The Legacy of Poor Management Communications
How long lasting are the effects of poor management communications? They may be longer than you think.
That was the takeaway from a recent executive retreat I facilitated for a client. The current management team is relatively new – comprised of a few VPs who came from outside the organization and several who came up through the ranks and had reported to members of the previous administration. During the retreat, this “new” team focused on improving internal communications.
In their discussions, they acknowledged their frustration in continuing to deal with the erosion of trust and related fallout from poor communications by previous administrations that tended to play politics with each other to achieve personal agendas. Some of the former VPs were also inconsistent in sharing information with their respective divisions. I recall one former VP who proudly declared he shared limited information on a “need to know” basis only – so his employees were left to fend for themselves when it came to learning most top-down information.
The cumulative result of poor management communications is that the current management team is challenged in dealing with the “working wounded” (including some of the VPs themselves). Among the problematic issues they face, they cited:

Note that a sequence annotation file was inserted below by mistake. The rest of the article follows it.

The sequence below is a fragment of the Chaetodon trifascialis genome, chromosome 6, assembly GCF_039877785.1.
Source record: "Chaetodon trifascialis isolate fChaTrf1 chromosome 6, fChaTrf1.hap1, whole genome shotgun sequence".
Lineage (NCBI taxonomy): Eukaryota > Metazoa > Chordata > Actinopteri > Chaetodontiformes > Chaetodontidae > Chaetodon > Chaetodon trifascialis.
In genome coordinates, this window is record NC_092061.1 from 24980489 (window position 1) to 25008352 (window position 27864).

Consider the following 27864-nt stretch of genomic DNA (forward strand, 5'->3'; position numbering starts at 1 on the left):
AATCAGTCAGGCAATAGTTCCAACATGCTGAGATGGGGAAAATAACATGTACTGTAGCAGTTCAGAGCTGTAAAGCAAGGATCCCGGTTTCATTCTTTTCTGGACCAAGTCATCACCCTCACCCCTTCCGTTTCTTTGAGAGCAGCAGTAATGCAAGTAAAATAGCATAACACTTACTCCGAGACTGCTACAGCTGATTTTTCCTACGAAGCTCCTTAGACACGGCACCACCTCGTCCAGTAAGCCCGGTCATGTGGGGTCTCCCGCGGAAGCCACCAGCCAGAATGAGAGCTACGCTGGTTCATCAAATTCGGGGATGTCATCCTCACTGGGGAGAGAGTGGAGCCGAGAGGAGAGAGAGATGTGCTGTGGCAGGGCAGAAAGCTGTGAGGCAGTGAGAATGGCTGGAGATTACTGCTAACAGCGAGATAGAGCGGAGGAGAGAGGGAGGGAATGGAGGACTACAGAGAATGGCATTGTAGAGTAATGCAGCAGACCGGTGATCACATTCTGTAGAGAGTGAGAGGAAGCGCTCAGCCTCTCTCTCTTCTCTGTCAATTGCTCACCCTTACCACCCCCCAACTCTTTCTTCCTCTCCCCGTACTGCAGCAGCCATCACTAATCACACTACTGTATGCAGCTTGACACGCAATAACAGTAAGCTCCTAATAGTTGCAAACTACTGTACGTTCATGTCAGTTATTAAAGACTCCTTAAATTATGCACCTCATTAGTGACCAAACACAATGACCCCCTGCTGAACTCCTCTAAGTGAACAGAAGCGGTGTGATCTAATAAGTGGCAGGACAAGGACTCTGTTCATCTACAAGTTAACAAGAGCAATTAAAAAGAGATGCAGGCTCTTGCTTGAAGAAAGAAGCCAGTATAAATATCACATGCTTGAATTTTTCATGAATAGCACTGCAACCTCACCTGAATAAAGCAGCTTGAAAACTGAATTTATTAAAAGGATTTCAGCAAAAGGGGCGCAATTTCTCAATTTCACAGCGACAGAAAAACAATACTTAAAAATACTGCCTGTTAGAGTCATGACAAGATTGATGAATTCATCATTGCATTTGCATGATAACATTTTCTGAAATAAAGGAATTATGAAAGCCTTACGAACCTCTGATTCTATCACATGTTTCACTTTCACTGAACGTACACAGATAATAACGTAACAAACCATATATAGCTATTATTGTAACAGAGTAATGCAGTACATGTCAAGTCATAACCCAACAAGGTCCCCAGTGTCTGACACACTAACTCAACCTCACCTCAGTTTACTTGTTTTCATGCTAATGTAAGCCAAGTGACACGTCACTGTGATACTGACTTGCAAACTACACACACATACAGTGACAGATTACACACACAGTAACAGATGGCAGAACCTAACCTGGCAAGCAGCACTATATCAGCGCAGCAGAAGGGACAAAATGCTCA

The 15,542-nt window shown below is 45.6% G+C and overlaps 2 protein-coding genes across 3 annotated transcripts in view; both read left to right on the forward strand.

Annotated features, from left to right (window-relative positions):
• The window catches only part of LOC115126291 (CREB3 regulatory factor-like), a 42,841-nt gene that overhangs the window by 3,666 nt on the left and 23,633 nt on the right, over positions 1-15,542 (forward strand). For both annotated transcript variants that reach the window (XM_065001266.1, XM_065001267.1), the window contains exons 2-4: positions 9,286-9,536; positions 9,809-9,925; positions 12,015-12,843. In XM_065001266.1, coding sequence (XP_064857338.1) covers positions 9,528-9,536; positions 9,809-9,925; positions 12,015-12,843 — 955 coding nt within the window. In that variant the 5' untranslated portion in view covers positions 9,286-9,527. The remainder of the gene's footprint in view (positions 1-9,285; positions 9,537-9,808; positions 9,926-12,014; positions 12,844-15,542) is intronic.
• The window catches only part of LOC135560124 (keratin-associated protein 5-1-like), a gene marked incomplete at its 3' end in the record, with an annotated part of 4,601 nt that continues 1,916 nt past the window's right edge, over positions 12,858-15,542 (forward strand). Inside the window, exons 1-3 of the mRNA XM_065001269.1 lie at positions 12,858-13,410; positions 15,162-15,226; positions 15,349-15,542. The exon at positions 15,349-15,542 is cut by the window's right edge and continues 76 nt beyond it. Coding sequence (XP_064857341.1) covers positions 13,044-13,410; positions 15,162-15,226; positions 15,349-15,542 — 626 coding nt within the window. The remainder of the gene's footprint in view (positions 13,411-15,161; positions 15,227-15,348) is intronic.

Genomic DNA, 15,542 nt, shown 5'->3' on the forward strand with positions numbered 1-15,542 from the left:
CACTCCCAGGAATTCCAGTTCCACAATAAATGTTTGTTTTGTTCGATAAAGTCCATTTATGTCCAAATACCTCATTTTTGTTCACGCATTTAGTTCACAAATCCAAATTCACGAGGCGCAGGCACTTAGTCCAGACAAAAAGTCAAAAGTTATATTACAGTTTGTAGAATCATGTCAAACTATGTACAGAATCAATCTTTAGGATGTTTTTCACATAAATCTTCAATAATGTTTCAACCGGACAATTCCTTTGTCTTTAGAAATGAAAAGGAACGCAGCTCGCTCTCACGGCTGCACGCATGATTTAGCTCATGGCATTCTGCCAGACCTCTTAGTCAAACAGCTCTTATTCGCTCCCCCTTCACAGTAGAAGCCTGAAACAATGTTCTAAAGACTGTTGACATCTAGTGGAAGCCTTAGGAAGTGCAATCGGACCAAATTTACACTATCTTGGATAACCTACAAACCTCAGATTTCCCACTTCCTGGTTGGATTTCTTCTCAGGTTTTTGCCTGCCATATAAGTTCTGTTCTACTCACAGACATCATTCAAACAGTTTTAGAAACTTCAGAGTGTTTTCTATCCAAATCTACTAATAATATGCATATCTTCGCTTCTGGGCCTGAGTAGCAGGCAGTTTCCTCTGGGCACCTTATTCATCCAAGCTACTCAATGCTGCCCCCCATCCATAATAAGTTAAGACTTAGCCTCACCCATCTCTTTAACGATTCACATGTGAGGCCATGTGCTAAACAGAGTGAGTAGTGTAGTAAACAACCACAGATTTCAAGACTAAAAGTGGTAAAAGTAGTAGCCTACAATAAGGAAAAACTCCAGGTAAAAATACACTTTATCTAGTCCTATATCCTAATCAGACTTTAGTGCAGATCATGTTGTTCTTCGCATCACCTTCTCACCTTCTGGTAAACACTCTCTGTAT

- employees’ reluctance to express their opinions or ask questions
- inconsistent sharing of information between and within departments
- “political fiefdoms pushing agendas,” and employees’ lack of understanding of how the new management team operates (different from the old guard’s penchant for playing politics).
How will they meet this challenge? By working to create a “safe place” for discussion … being willing to engage employees in discussion … listening and responding to employee ideas and concerns … and demonstrating trust and respect in all their communications with employees and each other.
Knowing my client’s commitment to improving organizational communications, I’m confident members of the current administration will be able to turn the situation around. They’re also smart enough to know that it won’t happen overnight – re-building trust takes time and patience.
Yes, Debra, the new management team has acknowledged this but they continue to run into pockets of cynicism. Hopefully their experience will serve as a cautionary tale for other organizations to not take good management communications for granted – because if done poorly, it takes a lonnnnnng time to repair the damage done to trust and credibility.
Sybil, will it be important for the new administration to acknowledge the failures of the past? (In the most diplomatic way possible, of course!) I am wondering whether it might be best simply to acknowledge “that was then” and “this is now” as a strong signal to employees that there’s a new regime in town?
I hope so, Chris. Especially as the best way to weather such changes lay in effective communications as well as consistency of purpose/mission.
Many governmental agencies, and a lot of nonprofits, are good examples of this. They have to deal with an ever changing landscape of elected officials and boards of directors who zig one way during one administration and another way during the next. They cope with this with a “This, too, shall pass” attitude and, generally speaking, digging in and getting the work done as best they can. But this condition also makes them impervious to change of any kind. That, too, will change.